Affidavits aren’t supposed to be emotional documents — but often, they can be. What they’re supposed to be is cold fact, especially in criminal proceedings. On this date, this person was seen or said to have committed such-and-such act. But the beautiful and living thing about language is that emotion often finds a way to punch through even those documents which aim to be sterile.
When you read the affidavit of the charging officer in Dawn Bancroft’s case, you get a lot of emotion that maybe you’re not supposed to be getting. But there it is anyway: exasperation, consternation, maybe even a little bit of proper disgust, and above all, a kind of insistence that, in these clear facts and the circumstances and tone in which they were done, that this officer cannot even believe the measly charges Bancroft is being accused of — essentially public disturbance.
And yesterday, when Bancroft appeared in court to please guilty to one count of illegally parading, demonstrating, or picketing in the Capitol, the judge couldn’t quite believe it, either, especially given a video that Bancroft had made, wherein she expressed her desire, while trespassing in the Capitol on January 6th as violence unfolded around her, that she was there to “shoot Nancy [Pelosi] in the friggin’ brain.”
U.S. District Judge Emmet Sullivan wanted to know why she was faced with such a minor charge, which will carry at the most a six month sentence. And then he expanded on why:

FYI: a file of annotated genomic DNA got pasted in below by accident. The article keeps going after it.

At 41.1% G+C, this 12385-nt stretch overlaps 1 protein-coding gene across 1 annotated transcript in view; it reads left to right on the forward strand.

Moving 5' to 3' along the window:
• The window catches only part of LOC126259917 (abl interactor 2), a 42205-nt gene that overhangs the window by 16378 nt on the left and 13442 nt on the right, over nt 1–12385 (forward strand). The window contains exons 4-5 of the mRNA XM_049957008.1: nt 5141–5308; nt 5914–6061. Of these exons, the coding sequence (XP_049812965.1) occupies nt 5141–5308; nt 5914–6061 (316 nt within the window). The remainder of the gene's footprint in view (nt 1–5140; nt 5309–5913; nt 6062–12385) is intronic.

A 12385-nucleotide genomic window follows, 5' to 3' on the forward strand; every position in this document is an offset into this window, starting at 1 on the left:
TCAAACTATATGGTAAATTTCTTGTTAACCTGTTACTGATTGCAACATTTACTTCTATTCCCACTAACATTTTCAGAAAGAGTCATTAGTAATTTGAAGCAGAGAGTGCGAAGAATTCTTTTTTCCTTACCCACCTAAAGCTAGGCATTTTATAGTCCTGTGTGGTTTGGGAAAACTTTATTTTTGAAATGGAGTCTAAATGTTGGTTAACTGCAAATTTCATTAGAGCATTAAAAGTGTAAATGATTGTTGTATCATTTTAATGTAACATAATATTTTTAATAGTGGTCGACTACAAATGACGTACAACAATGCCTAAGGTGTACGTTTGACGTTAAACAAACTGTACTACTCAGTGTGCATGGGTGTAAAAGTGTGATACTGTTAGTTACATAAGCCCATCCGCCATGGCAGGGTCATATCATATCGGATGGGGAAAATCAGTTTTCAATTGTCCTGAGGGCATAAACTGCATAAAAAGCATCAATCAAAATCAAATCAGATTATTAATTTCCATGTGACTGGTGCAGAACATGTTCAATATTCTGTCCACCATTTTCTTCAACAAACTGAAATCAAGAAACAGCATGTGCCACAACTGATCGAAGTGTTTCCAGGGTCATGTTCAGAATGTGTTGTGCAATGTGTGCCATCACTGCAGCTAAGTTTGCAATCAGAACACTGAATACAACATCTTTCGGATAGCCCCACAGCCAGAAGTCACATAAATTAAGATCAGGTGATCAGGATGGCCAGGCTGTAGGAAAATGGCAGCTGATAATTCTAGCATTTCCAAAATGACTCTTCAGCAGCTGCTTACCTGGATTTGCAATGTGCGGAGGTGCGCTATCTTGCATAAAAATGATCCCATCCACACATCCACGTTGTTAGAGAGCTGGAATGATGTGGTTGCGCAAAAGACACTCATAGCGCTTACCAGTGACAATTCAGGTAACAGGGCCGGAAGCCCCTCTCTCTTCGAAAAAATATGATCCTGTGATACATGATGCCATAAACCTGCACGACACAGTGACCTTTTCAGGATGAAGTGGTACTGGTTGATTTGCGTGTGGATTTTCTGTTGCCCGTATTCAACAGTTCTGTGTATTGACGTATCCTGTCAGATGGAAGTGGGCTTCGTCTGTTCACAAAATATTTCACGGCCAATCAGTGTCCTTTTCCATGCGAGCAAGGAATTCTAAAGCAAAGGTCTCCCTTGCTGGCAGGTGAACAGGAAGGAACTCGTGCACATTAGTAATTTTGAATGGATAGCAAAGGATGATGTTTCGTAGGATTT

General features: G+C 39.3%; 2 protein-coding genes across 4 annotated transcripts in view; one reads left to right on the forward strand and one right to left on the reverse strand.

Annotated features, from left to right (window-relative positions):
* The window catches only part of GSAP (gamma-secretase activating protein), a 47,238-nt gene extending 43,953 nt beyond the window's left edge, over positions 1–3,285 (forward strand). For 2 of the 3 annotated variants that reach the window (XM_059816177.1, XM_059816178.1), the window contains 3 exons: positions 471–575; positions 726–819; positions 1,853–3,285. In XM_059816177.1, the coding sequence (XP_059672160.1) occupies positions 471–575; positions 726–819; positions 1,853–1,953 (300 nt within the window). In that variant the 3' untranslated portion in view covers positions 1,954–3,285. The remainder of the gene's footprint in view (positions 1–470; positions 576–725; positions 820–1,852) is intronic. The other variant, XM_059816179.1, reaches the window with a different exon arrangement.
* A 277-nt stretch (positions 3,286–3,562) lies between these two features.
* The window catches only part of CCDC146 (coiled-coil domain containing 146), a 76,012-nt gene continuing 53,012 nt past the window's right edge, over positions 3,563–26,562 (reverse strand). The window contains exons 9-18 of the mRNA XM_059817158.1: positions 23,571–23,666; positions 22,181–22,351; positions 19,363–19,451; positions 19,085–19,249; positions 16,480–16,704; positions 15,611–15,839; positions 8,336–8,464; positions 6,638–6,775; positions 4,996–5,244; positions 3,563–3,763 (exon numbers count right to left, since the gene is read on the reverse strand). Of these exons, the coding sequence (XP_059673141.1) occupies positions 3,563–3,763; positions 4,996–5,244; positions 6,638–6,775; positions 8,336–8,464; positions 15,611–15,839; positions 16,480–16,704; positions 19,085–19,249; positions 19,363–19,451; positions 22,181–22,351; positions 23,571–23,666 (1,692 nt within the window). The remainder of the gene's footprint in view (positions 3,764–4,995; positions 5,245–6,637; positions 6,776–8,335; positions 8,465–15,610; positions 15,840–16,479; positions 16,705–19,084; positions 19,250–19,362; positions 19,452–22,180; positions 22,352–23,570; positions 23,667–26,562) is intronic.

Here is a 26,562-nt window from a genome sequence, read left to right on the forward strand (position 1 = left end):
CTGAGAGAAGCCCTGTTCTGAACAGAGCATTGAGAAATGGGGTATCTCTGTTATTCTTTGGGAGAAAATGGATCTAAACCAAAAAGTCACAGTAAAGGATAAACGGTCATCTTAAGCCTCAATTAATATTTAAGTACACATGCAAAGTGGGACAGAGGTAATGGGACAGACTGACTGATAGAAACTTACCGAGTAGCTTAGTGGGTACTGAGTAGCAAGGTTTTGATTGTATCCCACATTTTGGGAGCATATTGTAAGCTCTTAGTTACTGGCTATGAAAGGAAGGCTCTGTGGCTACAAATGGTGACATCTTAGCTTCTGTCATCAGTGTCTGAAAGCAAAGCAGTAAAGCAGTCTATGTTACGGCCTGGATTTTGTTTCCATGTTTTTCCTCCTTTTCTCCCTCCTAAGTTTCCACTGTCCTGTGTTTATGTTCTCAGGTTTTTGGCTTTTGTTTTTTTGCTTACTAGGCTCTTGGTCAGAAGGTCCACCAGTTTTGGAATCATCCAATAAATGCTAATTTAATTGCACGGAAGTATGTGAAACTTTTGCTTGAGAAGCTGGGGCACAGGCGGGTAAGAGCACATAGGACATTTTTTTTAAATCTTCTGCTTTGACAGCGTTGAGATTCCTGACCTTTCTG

“It is very troubling to hear someone say the reason they entered the Capitol on January 6th was essentially to murder the speaker of the House. Iit is very troubling. […]
I don`t want to in any way minimize the very troubling nature of a pretty outrageous statement. […]
So many people up until January were outstanding members of the community, never been in trouble. But on January 6th, they morphed into — they morphed into terrorists.”
This is more or less how Rachel Maddow led off her show on Tuesday night, just hours after news had broken and Bancroft’s charge — and the judge’s incredulous reaction — had made the Doylestown crossfit trainer one of the noisier Jan. 6th cases to come to court to date, and certainly the most famous one to come out of Bucks County yet.
Which is saying something. Because, proportionally, Bucks has turned out to be home for a good number of the accused insurrectionists. More than anyone’s fair share, you might say.
But the headlines have been rolling in:
And so on. All of this is coming as the very first of the Jan. 6 court cases are winding up with jail time. Like Bancroft’s charges themselves, these sentences are paltry at best. (To borrow a phrase from Twitter: Watch whiteness work.) And it’s a dubious honor to be sure that Bancroft now rolls with in Bucks, presently rife with nutjobs of every flavor the GOP umbrella currently contains. It’s also one that she probably doesn’t want.
After all, she hasn’t been sentenced yet.